In this issue’s column, we contemplate pain management from some alternative sources.
VAPOCOOLANT SPRAY FOR PROCEDURES: SO QUICK AND YET NOT SO EFFECTIVE
This high-quality systematic review and meta-analysis of the effectiveness of vapocoolant spray in reducing pain related to venipuncture and venous cannulation identified 12 studies including 1266 patients (509 children). Using a pooled random-effects model, the authors showed no difference in mean pain scores for vapocoolant sprays compared with placebo or with no treatment among children. In adults, spray was superior to no treatment in reducing pain, but there was no difference between spray and placebo.
Procedural pain, especially with venipuncture and venous cannulation, is a common experience for hospitalized children. Pain, trauma, and anxiety related to such events predict future anxiety for other procedures, overall pain intolerance, and even medical traumatic stress. One easy remedy is the use of vapocoolant spray. It takes little training to use and is widely available and inexpensive, but as this study suggests, it is ineffective.
There is no silver bullet for reducing procedural pain. Instead, multimodal techniques including planning with families, active distraction (bubbles, counting, being read to), positions of comfort, and topical or oral analgesia remain best practice. Other “instant” options, such as combination cold and vibration techniques, warrant testing over the not-so-effective vapocoolant spray.
Hogan ME, Smart S, Shah V, Taddio A. A systematic review of vapocoolants for reducing pain from venipuncture and venous cannulation in children and adults. J Emerg Med. 2014. doi:10.1016/j.jemermed.2014.06.028
BRAIN SURGERY CAN BE PAINFUL, BUT THERE IS NO PAIN MANAGEMENT GOLD STANDARD
This multisite, prospective cohort study assessed correlation of different pain management styles with parent and patient satisfaction, postoperative day 1 (POD 1) pain scores, side effects, and adverse events among 200 children undergoing elective cranial surgery. Among 3 large, urban children’s hospitals, 1 site used patient-controlled analgesia (PCA) with basal opioid rates and concurrent low-dose naloxone for POD1 and longer ICU admission, and the other 2 used pro re nata opioids and variable ICU length of stay. All used acetaminophen, and none used nonsteroidal antiinflammatory drugs. Although total opioid receipt was 3 to 5 times higher with PCA use, vomiting was more common in the non-PCA setting. Despite this variation in practice and opioid receipt, there was no difference in rates of undetected neurologic deterioration, length of stay, or highest pain scores on POD1. Parents of those with a PCA, receiving highest opioid dosing, were actually more likely to report that their child’s pain was undertreated.
For hospitalists who comanage neurosurgical patients, it can be difficult to confidently discuss pain management (“No opioids because we don’t want to cloud the exam”) because it is, after all, brain surgery. On the other hand, this study suggests that generous opioid administration does not necessarily improve outcomes. What is interesting is what this study did not comment on: environmental and cultural factors in the 3 hospitals, such as preoperative education, and adjunctive services such as integrative health.
First, there is a paucity of literature surrounding postoperative pain management for pediatric neurosurgical patients. The “Hospital X Way” is literally just that: 1 hospital’s way. Second, clinical outcomes do not appear to be significantly altered by varying pain regimens, suggesting that optimal postoperative pain management is more than pharmacotherapy. Perhaps nonpharmacologic aspects of pain management, such as preoperative expectation setting and family factors, matter more than which medications are used.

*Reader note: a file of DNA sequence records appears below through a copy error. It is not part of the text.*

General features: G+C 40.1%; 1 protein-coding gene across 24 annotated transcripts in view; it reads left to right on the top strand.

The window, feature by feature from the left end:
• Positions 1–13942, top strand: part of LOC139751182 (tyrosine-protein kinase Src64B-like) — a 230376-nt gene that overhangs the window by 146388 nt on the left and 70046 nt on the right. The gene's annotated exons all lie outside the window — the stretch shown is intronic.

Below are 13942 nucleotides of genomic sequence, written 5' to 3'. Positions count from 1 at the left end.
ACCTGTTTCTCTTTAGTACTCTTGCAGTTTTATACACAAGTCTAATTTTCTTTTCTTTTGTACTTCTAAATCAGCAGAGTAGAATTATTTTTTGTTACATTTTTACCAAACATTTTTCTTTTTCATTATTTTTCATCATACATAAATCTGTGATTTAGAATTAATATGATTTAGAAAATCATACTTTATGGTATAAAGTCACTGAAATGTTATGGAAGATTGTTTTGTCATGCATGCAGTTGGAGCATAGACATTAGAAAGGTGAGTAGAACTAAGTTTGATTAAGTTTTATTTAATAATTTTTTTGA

Maxwell LG, Buckley GM, Kudchadkar SR, et al. Pain management following major intracranial surgery in pediatric patients: a prospective cohort study in three academic children’s hospitals. Paediatr Anaesth. 2014;24(11):1132–1140. doi:10.1111/pan.12489
TOO QUICK TO TREAT FEVER, TOO SLOW TO TREAT PAIN
The authors compared time to medication for 2958 children aged 3 to 19 years presenting to a suburban pediatric emergency department. Children presenting with fever received ibuprofen or acetaminophen 24.6 minutes sooner than afebrile children with moderate pain (P < .05; 95% confidence interval, 21.3–27.9), after age and acuity were controlled for. This gap was distributed throughout the emergency department process, from triage to physician assessment. Although higher temperatures were correlated with shorter time to medication, there was no such association for greater pain.
Although evidence exists to support a benefit to children from adequately treating pain, the same cannot be said for treating fevers. Nevertheless, this study suggests that there may be a combination of practice and priority dictating treatment of fever with greater urgency than pain, such as standing pro re nata orders for fever treatment. This discrepancy may also occur in the inpatient setting; do we all routinely include pain scores as the fifth vital sign during rounds?
As hospitalists we do not often personally assess temperature, but any trained clinician can assess and manage pain. Assessing pain in children is within the pediatrician’s skill set and is a metric we could improve in the inpatient setting.
Dvorkin R, Bair J, Patel H, et al. Is fever treated more promptly than pain in the pediatric emergency department? J Emerg Med. 2014;46(3):327–334. doi:10.1016/j.jemermed.2013.08.063
FINANCIAL DISCLOSURE: The authors have indicated he has no financial relationships relevant to this article to disclose.
FUNDING: No external funding.
POTENTIAL CONFLICT OF INTEREST: The authors have indicated he has no potential conflicts of interest to disclose.
- Accepted October 14, 2014.
- Copyright © 2015 by the American Academy of Pediatrics